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“Doing the same thing over and over again and expecting different results” is attributed to Albert Einstein as a definition of insanity. Cities from Thunder Bay to Tulsa — along with Minneapolis — have created superblocks for shopping malls, sports facilities and big-box stores breaking up vital street grids. Each has produced disastrous results. Proposals to close sections of Park and Portland Avenues in Downtown East for (much-needed) green space is an idea worthy of Einstein’s definition. Comprehensive city plans built around parks have produced great results. However, piecemeal disruption of a function street grid in the urban core will produce predictable results. Will we ever learn?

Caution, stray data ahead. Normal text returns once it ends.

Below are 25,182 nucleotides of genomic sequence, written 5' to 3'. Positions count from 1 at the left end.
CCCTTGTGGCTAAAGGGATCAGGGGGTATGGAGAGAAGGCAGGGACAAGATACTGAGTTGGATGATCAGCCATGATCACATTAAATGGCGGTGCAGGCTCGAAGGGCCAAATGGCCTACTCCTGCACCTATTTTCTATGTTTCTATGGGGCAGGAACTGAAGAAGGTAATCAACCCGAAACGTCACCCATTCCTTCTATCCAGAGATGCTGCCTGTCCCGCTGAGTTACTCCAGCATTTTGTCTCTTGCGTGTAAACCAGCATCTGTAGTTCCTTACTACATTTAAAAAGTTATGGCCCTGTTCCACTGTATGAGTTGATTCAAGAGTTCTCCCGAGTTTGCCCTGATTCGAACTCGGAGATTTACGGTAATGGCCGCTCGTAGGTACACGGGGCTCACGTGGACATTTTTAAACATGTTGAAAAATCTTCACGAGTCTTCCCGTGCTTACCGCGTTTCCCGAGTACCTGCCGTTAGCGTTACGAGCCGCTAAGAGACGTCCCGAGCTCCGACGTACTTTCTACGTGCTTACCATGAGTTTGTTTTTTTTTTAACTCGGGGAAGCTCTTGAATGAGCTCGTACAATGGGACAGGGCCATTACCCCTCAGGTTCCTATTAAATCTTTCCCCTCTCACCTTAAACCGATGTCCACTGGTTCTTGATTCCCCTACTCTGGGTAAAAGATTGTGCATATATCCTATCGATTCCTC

TOM BORRUP, Minneapolis
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Beware narrow studies suggesting that it’s safe
According to a July 20 headline, “Fracking appears safe.” However, the reported Department of Energy study focused just on whether chemicals injected deep into the ground to secure gas and oil contaminate drinking water. The primary risk has always been the safe transport of these toxic chemicals and the leakage from ponds where waste chemicals are stored. Such leakage has already been documented in some communities.
Another major risk not addressed in the report, but profiled in a research study published recently in the journal Science, is injection-induced earthquakes. While such earthquakes tend to be minor, a 5.6 magnitude event in Oklahoma in 2011 destroyed 14 homes and injured two people. These quakes, too, are generally not caused by the fracking itself, but by the injection of wastewater at nearby disposal well sites.
One narrow study alone does not guarantee the safety of fracking.
DOUGLAS ALLCHIN, St. Paul
The Opinion section is produced by the Editorial Department to foster discussion about key issues. The Editorial Board represents the institutional voice of the Star Tribune and operates independently of the newsroom.